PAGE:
If you want to make others feel happy when they’re around you, do your best to communicate positive emotions.
5. Be warm and competent
Princeton University psychologists and their colleagues proposed the stereotype content model, which is a theory that people judge others based on their warmth and competence.
According to the model, if you can portray yourself as warm — i.e., noncompetitive and friendly — people will feel like they can trust you. If you seem competent — for example, if you have high economic or educational status — they’re more inclined to respect you.
Harvard psychologist Amy Cuddy says it’s important to demonstrate warmth first and then competence, especially in business settings.
“From an evolutionary perspective,” Cuddy writes in her book “Presence,” “it is more crucial to our survival to know whether a person deserves our trust.”
6. Reveal your flaws from time to time
According to the pratfall effect, people will like you more after you make a mistake — but only if they believe you are a competent person. Revealing that you aren’t perfect makes you more relatable and vulnerable toward the people around you.
Researcher Elliot Aronson at the University of Texas, Austin first discovered this phenomenon when he studied how simple mistakes can affect perceived attraction. He asked male students from the University of Minnesota to listen to tape recordings of people taking a quiz.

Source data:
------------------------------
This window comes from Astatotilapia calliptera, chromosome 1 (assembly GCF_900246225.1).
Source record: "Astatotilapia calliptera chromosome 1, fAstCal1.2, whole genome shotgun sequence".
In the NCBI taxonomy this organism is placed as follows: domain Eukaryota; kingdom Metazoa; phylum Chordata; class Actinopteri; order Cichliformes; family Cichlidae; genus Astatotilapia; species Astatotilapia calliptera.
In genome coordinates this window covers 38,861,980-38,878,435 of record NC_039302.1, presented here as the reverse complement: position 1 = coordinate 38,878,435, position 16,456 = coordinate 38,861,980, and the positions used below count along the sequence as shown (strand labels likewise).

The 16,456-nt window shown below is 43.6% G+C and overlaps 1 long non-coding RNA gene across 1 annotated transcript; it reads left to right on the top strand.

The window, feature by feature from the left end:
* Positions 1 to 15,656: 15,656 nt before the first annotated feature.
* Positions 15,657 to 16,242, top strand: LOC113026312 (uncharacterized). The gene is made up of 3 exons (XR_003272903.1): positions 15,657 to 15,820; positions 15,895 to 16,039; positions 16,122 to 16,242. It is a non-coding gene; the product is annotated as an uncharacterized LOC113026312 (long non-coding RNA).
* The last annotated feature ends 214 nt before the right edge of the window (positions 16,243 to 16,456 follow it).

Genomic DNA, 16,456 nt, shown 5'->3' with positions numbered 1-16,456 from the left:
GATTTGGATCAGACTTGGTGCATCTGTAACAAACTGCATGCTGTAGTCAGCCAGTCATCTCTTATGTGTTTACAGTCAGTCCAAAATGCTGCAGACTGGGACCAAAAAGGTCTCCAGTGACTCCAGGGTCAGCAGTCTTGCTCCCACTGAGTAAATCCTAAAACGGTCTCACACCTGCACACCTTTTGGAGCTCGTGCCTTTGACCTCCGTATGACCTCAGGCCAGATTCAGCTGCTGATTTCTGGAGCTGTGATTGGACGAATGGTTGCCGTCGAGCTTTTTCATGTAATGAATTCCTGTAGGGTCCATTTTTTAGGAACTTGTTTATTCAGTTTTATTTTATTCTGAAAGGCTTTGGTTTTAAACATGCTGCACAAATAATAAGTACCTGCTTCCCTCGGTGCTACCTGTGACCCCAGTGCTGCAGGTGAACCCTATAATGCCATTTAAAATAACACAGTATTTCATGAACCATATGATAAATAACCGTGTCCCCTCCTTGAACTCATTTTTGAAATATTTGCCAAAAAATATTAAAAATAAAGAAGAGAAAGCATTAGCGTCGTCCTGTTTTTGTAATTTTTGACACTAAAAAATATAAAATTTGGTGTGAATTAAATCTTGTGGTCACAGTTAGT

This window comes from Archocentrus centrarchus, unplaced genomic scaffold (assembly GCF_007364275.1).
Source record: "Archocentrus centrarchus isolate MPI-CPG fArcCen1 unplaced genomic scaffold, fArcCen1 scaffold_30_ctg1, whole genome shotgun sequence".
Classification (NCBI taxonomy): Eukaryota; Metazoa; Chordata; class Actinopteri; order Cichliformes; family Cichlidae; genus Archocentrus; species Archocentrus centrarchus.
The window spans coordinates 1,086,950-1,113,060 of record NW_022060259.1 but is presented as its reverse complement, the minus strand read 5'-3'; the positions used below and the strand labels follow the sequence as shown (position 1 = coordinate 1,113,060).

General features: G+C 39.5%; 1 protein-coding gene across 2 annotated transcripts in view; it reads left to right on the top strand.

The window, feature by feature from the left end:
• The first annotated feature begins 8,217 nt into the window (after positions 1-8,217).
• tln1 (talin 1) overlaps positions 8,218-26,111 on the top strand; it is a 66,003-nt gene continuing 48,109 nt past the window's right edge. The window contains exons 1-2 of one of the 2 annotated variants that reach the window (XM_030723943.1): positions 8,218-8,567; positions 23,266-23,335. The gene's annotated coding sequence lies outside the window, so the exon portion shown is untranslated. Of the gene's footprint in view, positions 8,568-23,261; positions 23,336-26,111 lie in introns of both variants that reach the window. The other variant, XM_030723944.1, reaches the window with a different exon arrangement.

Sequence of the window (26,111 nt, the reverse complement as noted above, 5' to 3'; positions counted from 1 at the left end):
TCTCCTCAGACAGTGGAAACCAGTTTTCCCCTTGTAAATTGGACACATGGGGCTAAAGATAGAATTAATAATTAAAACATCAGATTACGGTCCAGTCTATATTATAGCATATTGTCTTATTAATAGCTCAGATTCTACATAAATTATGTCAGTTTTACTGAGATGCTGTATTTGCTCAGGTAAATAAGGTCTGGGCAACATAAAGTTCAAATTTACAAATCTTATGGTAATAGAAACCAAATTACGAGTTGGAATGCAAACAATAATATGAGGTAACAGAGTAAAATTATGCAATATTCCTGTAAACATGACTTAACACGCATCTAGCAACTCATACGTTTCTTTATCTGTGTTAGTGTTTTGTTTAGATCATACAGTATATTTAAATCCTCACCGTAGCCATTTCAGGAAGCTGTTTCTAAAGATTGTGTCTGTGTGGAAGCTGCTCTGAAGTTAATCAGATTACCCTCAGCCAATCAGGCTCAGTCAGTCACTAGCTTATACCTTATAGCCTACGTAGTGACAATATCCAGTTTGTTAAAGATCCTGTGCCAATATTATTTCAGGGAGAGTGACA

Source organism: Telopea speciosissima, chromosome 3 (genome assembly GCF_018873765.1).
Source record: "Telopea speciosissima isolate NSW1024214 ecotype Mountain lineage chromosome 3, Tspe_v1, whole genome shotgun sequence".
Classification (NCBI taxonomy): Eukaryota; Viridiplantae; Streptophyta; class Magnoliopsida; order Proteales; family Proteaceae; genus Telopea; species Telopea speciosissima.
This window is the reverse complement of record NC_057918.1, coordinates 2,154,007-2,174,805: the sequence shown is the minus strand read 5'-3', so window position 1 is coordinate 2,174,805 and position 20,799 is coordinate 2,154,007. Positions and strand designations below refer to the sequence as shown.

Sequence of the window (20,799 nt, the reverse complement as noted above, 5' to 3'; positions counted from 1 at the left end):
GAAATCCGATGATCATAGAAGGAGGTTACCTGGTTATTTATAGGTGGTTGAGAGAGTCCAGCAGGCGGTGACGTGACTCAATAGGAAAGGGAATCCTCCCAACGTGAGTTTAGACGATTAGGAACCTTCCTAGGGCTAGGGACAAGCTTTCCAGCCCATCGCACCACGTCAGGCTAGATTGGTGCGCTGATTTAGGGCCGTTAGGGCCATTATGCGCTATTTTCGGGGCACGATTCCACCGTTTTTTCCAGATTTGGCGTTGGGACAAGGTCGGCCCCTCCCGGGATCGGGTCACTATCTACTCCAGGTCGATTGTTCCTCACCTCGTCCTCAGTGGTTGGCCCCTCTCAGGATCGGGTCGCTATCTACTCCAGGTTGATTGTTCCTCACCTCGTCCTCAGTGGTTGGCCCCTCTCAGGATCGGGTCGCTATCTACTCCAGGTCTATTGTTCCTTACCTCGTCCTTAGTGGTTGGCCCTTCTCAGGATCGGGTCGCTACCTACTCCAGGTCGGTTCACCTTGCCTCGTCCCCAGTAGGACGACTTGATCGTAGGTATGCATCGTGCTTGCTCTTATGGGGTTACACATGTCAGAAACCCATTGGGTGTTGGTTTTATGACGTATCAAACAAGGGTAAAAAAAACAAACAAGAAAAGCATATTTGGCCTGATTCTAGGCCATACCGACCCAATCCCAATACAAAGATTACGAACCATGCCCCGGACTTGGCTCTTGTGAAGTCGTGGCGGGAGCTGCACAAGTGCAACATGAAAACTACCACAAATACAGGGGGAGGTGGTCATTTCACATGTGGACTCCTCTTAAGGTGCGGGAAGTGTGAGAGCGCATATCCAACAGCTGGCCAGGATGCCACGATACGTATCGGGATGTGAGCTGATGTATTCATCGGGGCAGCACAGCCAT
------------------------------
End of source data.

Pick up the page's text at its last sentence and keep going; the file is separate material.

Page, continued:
When people did well on the quiz but spilled coffee at the end of the interview, the students rated them higher on likability than when they did well on the quiz and didn’t spill coffee or didn’t do well on the quiz and spilled coffee.
7. Emphasize shared values
According to a classic study by Theodore Newcomb, people are more attracted to those who are similar to them. This is known as the similarity-attraction effect. In his experiment, Newcomb measured his subjects’ attitudes on controversial topics, such as sex and politics, and then put them in a University of Michigan-owned house to live together.
By the end of their stay, the subjects liked their housemates more when they had similar attitudes about the topics measured.
Interestingly, a more recent study from researchers at the University of Virginia and Washington University in St. Louis found that Air Force recruits liked each other more when they had similar negative personality traits than when they shared positive ones.
8. Casually touch them
Subliminal touching occurs when you touch a person so subtly that they barely notice. Common examples include tapping someone’s back or touching their arm, which can make them feel more warmly toward you.
In a French study, young men stood on street corners and talked to women who walked by. The men had double the success rate in striking up a conversation when they lightly touched the woman’s arms as they talked to them instead of doing nothing at all.
A University of Mississippi and Rhodes College experiment studied the effects of interpersonal touch on restaurant tipping, and had some waitresses briefly touch customers on the hand or shoulder as they were returning their change. As it turns out, those waitresses earned significantly larger tips than the ones who didn’t touch their customers.
Tune in at 2pm for the rest of the list!